The uniforms of the United States Navy include dress uniforms, daily service uniforms, working uniforms, and uniforms for special situations, which have varied throughout the history of the navy. For simplicity in this article, officers refers to both commissioned officers and warrant officers.
The uniforms of the British Army currently exist in twelve categories ranging from ceremonial uniforms to combat dress. Uniforms in the British Army are specific to the regiment to which a soldier belongs. Full dress presents the most differentiation between units, and there are fewer regimental distinctions between ceremonial dress, service dress, barrack dress and combat dress, though a level of regimental distinction runs throughout.
The caubeen is an Irish beret, formerly worn by peasants. It has been adopted as the head dress of Irish regiments of Commonwealth armies.
The Uniforms of the United States Marine Corps serve to distinguish Marines from members of other services. Among current uniforms in the United States Armed Forces, the Marine Corps dress uniforms have been in service the longest. The Marine Dress Blue uniform has, with few changes, been worn in essentially its current form since the late 19th century.
The modern Greek Army has a history of over 180 years, during which has undergone dramatic changes and been involved in some of the major conflicts on the European continent. The modern Greek military throughout its history was closely following international developments in equipment and uniforms. With the notable exception of the elite Evzones units, which based their uniforms on the indigenous traditional garments of the 18th century, the rest of the Army, as most militaries worldwide, was always quick to adopt the military fashion current among the armies of the influential Great Powers. This influence can be roughly divided in three periods: French-style uniforms, which dominated throughout the 19th century, the British styles introduced around World War I and used during World War II and until the late 1960s, and the "NATO" or US-style predominating from ca. 1968 onward. Various individual items or details can of course be traced to other influences, and there were also transitional uniforms combining previous designs.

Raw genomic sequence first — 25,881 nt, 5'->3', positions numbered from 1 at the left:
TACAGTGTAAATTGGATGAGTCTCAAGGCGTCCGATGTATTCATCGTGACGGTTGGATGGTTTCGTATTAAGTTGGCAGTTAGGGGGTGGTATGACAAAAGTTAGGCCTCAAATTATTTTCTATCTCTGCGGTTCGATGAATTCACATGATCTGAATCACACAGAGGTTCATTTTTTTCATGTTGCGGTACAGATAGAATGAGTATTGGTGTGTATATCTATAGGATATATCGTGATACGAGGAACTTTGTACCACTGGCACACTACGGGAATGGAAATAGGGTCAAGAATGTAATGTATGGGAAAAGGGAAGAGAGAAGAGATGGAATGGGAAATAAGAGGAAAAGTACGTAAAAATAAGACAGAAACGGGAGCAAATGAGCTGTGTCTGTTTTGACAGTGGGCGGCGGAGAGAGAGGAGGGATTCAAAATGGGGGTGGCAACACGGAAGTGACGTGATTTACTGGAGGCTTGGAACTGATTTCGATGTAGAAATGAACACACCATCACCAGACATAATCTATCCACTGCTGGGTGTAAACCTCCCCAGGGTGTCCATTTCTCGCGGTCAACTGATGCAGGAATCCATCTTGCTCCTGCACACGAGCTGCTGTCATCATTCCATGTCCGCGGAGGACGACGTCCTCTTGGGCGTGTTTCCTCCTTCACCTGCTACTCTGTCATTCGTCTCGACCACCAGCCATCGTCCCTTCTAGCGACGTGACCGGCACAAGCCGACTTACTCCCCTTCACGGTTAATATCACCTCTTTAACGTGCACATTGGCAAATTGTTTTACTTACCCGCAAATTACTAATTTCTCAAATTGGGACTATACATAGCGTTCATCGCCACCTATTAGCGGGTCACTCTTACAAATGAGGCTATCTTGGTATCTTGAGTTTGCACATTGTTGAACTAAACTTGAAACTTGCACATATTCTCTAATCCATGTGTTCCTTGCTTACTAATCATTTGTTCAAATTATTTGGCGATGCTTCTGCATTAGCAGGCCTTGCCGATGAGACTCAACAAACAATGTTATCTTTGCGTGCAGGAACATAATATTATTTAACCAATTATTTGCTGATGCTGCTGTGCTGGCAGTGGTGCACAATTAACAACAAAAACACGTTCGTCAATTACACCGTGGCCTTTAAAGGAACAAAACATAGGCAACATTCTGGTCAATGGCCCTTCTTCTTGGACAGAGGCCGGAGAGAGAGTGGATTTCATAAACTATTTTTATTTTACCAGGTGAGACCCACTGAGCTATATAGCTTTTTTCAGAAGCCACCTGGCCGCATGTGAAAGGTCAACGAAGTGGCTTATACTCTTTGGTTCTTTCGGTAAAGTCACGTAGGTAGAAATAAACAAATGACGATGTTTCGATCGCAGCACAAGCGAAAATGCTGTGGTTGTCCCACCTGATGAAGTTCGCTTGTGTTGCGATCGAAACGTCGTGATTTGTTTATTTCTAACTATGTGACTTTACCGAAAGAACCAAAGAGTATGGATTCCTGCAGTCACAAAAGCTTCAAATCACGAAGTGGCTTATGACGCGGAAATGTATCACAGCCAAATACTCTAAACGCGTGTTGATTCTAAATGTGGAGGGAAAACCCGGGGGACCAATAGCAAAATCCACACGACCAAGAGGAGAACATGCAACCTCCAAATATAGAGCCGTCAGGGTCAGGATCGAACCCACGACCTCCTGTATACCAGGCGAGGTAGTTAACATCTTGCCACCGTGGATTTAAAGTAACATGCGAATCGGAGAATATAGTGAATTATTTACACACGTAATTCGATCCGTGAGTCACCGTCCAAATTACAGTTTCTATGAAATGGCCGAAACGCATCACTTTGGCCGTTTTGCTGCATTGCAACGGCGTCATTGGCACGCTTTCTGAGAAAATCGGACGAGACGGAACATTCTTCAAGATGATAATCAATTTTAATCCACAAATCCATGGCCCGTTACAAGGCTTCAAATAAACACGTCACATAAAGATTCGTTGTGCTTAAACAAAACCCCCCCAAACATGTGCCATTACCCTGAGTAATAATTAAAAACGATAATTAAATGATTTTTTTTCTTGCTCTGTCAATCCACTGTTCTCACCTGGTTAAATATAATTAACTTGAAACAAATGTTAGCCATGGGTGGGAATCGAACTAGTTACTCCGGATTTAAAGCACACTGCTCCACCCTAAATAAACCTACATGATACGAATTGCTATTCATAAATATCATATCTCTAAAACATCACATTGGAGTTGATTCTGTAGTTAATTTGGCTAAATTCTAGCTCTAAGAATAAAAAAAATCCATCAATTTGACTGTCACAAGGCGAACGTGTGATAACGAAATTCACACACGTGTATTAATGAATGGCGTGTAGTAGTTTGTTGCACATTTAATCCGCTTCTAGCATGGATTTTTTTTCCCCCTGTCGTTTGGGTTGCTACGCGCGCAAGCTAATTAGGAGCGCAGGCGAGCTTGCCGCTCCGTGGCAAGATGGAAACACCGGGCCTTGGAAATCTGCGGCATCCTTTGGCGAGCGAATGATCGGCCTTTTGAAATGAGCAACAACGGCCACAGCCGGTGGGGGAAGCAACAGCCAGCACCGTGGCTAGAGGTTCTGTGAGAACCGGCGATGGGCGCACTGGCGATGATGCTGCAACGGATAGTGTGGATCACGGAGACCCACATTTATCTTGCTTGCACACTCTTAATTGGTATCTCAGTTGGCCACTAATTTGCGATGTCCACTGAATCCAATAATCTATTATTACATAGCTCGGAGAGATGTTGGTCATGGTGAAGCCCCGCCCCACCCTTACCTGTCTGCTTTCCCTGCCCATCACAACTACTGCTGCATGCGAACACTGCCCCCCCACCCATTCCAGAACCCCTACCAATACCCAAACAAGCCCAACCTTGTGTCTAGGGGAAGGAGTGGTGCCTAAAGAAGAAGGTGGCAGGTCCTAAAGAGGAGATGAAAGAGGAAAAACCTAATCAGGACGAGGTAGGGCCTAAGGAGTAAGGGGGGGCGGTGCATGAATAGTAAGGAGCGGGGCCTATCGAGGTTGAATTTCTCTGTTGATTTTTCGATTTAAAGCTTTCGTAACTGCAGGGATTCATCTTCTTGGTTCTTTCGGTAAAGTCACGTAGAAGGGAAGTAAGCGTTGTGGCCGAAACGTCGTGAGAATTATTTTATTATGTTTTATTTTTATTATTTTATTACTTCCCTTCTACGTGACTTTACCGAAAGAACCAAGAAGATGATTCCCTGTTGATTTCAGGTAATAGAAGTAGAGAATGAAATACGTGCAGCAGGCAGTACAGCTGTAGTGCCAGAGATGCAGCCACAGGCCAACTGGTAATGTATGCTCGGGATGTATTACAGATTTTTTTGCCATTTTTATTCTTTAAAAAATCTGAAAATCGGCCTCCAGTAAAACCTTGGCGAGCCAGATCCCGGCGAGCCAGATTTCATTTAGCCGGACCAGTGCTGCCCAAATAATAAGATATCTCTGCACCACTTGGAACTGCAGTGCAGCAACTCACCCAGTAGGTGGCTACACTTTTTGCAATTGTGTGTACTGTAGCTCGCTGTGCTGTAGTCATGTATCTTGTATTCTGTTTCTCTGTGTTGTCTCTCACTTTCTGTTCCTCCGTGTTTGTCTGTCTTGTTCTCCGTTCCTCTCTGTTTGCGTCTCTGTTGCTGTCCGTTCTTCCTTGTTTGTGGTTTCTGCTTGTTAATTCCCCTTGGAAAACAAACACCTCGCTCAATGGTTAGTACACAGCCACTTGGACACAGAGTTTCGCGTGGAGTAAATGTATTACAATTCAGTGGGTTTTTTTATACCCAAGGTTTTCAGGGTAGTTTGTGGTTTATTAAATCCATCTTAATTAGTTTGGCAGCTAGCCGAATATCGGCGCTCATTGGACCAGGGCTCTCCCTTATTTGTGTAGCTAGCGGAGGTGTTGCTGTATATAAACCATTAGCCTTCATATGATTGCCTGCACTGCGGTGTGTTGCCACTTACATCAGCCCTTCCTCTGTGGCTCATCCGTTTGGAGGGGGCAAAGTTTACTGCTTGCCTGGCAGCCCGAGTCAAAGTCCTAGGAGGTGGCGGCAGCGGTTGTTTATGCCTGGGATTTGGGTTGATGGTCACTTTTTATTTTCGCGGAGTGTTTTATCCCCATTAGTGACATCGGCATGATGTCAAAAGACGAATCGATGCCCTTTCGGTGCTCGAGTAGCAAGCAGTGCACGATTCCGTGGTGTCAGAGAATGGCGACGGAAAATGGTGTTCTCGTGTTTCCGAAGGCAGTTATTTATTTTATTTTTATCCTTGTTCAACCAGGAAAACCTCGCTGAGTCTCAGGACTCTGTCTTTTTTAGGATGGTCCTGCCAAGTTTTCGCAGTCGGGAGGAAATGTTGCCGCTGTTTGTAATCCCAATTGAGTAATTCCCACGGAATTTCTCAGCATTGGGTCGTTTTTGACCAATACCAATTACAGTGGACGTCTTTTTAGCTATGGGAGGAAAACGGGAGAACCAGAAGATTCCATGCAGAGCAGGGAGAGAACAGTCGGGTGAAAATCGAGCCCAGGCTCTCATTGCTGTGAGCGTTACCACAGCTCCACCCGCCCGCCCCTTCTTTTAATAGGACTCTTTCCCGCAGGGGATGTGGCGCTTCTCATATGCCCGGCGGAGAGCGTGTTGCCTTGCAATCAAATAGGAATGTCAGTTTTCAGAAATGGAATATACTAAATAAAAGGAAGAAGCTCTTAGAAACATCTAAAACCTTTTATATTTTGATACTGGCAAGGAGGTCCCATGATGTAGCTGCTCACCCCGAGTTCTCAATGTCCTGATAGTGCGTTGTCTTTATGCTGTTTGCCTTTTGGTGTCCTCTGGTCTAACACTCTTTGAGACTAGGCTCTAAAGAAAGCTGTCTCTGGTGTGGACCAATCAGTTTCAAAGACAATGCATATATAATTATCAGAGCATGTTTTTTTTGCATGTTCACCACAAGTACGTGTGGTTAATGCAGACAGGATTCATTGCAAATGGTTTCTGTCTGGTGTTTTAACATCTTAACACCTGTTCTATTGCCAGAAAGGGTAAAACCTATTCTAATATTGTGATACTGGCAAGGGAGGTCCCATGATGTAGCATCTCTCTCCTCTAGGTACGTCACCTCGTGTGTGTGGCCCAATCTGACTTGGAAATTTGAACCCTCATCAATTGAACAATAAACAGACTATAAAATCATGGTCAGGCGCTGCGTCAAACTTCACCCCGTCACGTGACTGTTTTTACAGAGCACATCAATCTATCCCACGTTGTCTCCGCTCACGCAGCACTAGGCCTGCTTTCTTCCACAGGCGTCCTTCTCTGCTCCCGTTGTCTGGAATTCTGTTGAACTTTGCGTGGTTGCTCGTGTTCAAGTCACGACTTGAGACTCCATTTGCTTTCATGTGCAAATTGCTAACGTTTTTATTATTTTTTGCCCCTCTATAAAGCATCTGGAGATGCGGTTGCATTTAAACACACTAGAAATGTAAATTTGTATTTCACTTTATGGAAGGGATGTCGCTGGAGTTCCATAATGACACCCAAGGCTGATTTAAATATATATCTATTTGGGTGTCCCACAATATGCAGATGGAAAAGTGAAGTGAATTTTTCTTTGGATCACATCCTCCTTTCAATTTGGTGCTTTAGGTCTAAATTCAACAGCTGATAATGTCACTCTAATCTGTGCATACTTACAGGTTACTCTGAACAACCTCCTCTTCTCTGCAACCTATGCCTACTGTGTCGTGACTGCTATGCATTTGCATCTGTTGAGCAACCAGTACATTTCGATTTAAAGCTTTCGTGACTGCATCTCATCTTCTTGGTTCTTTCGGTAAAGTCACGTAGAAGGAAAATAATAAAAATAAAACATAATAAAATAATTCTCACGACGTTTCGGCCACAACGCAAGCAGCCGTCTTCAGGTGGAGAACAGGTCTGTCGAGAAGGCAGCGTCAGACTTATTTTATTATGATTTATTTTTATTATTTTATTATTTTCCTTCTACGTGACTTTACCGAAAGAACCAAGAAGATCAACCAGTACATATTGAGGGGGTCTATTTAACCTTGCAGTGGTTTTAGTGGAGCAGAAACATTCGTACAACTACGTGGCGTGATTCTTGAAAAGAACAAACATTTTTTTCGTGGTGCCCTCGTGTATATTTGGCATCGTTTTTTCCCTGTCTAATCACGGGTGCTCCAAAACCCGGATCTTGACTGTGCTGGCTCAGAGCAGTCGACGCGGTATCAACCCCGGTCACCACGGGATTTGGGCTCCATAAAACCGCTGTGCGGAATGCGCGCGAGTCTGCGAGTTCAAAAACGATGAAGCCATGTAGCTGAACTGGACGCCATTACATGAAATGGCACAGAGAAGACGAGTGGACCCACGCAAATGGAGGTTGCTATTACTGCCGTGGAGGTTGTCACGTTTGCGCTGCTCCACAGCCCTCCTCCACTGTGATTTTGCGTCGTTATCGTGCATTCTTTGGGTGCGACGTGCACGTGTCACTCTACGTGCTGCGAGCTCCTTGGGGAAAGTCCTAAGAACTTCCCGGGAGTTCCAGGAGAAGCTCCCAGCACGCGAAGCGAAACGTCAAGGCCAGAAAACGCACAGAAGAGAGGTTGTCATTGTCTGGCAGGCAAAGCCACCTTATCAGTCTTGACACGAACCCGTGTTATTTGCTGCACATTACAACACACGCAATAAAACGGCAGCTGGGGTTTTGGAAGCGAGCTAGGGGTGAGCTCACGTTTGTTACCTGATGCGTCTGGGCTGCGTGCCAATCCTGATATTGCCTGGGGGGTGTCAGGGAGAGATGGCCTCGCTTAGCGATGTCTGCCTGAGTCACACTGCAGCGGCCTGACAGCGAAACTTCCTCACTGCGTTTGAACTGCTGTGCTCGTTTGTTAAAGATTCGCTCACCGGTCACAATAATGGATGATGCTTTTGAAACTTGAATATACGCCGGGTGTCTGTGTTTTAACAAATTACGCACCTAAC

The Uniform of the Union Army was widely varied and, due to limitations on supply of wool and other materials, based on availability and cost of materials during the United States Civil War.